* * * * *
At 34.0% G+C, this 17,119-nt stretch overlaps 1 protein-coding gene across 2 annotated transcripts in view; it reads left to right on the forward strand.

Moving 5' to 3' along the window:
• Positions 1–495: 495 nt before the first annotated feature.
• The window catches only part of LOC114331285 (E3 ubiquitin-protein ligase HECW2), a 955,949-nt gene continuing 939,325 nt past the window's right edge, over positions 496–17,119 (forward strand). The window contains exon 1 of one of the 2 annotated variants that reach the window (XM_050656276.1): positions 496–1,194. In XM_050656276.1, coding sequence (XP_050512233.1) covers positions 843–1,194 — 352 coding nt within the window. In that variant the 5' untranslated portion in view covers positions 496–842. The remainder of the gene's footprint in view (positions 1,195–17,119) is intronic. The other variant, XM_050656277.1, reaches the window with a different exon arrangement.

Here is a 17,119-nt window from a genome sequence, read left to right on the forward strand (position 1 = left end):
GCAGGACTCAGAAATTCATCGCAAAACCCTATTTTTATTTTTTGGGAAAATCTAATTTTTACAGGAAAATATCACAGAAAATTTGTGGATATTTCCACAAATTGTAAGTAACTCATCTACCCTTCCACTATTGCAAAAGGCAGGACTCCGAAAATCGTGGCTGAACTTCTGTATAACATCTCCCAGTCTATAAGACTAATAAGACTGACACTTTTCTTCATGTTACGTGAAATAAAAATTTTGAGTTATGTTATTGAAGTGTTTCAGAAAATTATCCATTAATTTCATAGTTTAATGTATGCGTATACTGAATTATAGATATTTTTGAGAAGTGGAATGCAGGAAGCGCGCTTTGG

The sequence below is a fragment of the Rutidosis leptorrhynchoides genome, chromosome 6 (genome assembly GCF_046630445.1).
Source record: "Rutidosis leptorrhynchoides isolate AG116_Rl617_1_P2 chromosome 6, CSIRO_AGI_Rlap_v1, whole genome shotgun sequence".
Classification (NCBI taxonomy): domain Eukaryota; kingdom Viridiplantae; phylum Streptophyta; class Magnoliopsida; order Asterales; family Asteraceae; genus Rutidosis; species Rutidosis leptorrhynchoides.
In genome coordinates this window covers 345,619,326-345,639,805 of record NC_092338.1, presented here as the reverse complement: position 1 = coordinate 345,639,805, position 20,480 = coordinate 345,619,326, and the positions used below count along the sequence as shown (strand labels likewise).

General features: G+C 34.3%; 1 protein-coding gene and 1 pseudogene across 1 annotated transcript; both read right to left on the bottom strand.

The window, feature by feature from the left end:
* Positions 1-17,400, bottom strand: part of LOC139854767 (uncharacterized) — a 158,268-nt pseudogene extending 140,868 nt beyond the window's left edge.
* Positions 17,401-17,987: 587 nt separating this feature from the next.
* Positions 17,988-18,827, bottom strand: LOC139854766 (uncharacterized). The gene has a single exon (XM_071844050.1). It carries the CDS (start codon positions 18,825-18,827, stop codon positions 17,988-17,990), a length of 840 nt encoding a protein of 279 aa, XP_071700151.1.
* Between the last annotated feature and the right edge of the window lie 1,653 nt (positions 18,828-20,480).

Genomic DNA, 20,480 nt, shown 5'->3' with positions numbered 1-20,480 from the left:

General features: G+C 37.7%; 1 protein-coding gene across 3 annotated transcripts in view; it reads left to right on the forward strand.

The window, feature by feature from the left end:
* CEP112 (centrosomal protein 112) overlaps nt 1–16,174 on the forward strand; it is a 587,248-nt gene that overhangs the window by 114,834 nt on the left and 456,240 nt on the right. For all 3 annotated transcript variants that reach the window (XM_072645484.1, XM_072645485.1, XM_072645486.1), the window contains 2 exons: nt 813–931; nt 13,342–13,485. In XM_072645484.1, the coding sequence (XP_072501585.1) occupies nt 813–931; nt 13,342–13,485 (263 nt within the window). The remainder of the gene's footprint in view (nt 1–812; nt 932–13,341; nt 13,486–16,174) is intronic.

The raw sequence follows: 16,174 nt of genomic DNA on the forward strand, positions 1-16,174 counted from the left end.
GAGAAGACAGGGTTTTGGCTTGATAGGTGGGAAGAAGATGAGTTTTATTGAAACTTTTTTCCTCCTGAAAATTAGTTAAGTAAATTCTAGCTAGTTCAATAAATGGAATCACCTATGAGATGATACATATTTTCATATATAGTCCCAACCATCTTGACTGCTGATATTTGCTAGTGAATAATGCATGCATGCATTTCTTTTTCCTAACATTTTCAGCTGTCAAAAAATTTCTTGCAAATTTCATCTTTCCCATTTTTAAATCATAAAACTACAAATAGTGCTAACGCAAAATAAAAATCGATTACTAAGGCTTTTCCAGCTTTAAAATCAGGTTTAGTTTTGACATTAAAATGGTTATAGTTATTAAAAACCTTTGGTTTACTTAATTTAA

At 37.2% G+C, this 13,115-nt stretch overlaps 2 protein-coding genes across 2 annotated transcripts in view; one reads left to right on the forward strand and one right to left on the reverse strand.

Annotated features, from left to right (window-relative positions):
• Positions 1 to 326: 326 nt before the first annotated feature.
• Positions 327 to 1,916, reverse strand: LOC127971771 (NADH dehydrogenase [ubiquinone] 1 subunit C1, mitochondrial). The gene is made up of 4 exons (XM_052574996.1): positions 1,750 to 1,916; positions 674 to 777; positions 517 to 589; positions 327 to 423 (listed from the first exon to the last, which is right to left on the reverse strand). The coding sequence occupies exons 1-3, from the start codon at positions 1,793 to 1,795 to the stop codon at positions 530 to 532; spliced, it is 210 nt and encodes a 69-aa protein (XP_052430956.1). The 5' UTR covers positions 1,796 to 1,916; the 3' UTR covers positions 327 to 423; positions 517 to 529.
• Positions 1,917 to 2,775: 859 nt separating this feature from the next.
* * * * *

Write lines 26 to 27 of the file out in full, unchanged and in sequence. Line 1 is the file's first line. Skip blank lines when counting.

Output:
• Positions 327 to 1,916, reverse strand: LOC127971771 (NADH dehydrogenase [ubiquinone] 1 subunit C1, mitochondrial). The gene is made up of 4 exons (XM_052574996.1): positions 1,750 to 1,916; positions 674 to 777; positions 517 to 589; positions 327 to 423 (listed from the first exon to the last, which is right to left on the reverse strand). The coding sequence occupies exons 1-3, from the start codon at positions 1,793 to 1,795 to the stop codon at positions 530 to 532; spliced, it is 210 nt and encodes a 69-aa protein (XP_052430956.1). The 5' UTR covers positions 1,796 to 1,916; the 3' UTR covers positions 327 to 423; positions 517 to 529.
• Positions 1,917 to 2,775: 859 nt separating this feature from the next.